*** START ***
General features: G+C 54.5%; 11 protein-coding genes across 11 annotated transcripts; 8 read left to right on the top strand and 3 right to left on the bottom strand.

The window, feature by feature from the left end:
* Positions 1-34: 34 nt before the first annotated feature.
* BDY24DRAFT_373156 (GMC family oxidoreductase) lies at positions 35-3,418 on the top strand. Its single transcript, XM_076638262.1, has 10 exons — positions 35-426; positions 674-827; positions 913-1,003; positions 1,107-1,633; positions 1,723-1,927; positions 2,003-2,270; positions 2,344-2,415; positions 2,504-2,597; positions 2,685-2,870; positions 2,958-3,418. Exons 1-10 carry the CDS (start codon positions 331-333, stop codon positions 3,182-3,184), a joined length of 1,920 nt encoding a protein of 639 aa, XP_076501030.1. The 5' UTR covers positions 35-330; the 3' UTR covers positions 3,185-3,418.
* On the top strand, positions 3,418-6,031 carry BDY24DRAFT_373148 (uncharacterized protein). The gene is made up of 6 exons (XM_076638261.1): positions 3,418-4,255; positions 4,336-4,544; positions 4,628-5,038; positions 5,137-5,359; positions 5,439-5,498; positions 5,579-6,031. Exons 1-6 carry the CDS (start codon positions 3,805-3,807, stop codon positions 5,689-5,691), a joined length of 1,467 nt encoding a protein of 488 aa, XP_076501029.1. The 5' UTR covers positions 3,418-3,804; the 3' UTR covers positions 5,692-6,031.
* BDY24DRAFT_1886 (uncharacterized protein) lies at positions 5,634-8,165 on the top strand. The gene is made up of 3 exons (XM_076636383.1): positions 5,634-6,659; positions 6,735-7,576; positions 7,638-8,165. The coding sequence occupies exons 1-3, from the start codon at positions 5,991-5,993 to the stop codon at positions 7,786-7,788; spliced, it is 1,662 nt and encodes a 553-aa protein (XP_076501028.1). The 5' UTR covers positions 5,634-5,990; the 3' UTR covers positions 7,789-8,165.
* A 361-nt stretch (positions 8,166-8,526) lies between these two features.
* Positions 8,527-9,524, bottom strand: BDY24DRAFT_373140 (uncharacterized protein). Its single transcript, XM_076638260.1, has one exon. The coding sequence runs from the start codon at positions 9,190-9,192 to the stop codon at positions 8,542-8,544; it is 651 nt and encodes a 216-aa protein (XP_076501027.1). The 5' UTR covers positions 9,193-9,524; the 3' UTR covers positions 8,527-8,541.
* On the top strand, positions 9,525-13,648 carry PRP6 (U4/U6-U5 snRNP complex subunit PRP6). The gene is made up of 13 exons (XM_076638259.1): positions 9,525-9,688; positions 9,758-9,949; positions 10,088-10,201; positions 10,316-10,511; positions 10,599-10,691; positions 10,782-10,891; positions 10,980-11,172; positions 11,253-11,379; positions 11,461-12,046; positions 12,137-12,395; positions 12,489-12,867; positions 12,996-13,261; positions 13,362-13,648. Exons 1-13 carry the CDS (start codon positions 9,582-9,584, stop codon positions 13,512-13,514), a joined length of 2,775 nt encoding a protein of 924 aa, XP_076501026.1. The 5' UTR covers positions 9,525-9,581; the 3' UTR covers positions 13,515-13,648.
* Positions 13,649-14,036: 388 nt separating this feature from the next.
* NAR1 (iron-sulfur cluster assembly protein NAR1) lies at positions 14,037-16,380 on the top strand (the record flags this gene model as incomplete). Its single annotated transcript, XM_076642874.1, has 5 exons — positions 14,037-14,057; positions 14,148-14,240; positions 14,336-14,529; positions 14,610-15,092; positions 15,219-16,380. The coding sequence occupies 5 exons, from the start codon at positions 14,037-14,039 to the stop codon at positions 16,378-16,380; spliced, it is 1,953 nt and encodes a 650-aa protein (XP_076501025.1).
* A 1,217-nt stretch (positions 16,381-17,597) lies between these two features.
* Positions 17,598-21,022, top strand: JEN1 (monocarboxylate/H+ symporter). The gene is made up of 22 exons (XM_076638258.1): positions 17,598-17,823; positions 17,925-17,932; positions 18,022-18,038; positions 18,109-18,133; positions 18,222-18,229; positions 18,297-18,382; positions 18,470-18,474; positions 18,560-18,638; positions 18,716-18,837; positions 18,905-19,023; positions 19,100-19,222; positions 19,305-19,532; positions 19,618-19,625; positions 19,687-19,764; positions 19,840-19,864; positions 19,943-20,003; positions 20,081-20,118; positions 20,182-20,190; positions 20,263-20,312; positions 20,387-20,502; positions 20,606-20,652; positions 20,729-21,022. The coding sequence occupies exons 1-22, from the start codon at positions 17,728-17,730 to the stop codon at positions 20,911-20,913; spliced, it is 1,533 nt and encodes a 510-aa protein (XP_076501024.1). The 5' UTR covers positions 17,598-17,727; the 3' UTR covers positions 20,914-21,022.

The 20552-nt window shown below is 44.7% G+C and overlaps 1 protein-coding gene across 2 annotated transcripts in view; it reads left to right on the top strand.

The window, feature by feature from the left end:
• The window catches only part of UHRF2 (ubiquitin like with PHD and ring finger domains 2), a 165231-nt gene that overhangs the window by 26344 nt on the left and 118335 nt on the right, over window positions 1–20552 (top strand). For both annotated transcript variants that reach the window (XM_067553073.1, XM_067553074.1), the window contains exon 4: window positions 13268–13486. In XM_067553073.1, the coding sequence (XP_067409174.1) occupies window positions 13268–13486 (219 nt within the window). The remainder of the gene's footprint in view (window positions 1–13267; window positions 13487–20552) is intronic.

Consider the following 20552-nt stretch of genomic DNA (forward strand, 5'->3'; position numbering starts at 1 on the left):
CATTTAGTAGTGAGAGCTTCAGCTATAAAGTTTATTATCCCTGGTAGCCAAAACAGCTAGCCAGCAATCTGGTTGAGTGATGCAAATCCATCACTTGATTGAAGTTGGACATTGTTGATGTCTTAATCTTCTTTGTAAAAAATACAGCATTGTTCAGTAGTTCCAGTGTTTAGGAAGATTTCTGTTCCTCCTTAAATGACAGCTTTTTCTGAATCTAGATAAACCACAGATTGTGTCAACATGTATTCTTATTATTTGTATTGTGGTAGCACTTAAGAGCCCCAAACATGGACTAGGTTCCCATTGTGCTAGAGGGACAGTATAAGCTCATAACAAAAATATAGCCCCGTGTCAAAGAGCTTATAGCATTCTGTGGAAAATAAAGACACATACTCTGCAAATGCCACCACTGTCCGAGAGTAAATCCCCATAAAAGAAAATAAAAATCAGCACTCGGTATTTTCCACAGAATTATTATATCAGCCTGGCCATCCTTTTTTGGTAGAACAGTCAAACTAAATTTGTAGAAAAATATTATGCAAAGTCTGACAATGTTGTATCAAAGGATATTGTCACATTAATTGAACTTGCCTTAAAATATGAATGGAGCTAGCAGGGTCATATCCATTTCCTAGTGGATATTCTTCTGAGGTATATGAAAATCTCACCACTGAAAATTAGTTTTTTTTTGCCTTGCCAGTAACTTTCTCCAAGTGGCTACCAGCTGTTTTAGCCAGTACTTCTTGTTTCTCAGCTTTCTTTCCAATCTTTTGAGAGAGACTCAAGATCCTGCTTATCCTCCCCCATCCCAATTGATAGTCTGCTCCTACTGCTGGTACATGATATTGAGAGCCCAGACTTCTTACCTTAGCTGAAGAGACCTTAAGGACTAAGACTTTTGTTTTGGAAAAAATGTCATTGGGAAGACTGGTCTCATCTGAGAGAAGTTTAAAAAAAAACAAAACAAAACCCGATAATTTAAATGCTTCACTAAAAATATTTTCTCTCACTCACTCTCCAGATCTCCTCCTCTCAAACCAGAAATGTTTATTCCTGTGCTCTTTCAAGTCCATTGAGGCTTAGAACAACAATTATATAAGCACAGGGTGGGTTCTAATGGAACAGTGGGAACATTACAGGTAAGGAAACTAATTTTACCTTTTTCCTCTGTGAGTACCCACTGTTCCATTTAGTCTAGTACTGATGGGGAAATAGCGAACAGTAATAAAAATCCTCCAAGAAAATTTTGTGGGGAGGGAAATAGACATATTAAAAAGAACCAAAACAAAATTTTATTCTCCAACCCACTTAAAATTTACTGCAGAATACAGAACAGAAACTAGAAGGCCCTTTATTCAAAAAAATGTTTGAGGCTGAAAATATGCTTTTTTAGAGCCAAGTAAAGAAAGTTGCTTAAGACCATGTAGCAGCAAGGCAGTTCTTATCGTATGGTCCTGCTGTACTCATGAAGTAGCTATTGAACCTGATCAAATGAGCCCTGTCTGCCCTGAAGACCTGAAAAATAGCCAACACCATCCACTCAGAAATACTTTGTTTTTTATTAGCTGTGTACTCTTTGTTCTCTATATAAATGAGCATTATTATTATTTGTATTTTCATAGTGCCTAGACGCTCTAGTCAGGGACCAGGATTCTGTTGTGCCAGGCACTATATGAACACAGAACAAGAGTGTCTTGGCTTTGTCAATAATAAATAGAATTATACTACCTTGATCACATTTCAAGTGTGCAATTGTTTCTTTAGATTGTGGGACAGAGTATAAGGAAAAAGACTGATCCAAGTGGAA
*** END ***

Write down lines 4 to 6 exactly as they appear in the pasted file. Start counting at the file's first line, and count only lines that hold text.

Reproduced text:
* BDY24DRAFT_373156 (GMC family oxidoreductase) lies at positions 35-3,418 on the top strand. Its single transcript, XM_076638262.1, has 10 exons — positions 35-426; positions 674-827; positions 913-1,003; positions 1,107-1,633; positions 1,723-1,927; positions 2,003-2,270; positions 2,344-2,415; positions 2,504-2,597; positions 2,685-2,870; positions 2,958-3,418. Exons 1-10 carry the CDS (start codon positions 331-333, stop codon positions 3,182-3,184), a joined length of 1,920 nt encoding a protein of 639 aa, XP_076501030.1. The 5' UTR covers positions 35-330; the 3' UTR covers positions 3,185-3,418.
* On the top strand, positions 3,418-6,031 carry BDY24DRAFT_373148 (uncharacterized protein). The gene is made up of 6 exons (XM_076638261.1): positions 3,418-4,255; positions 4,336-4,544; positions 4,628-5,038; positions 5,137-5,359; positions 5,439-5,498; positions 5,579-6,031. Exons 1-6 carry the CDS (start codon positions 3,805-3,807, stop codon positions 5,689-5,691), a joined length of 1,467 nt encoding a protein of 488 aa, XP_076501029.1. The 5' UTR covers positions 3,418-3,804; the 3' UTR covers positions 5,692-6,031.
* BDY24DRAFT_1886 (uncharacterized protein) lies at positions 5,634-8,165 on the top strand. The gene is made up of 3 exons (XM_076636383.1): positions 5,634-6,659; positions 6,735-7,576; positions 7,638-8,165. The coding sequence occupies exons 1-3, from the start codon at positions 5,991-5,993 to the stop codon at positions 7,786-7,788; spliced, it is 1,662 nt and encodes a 553-aa protein (XP_076501028.1). The 5' UTR covers positions 5,634-5,990; the 3' UTR covers positions 7,789-8,165.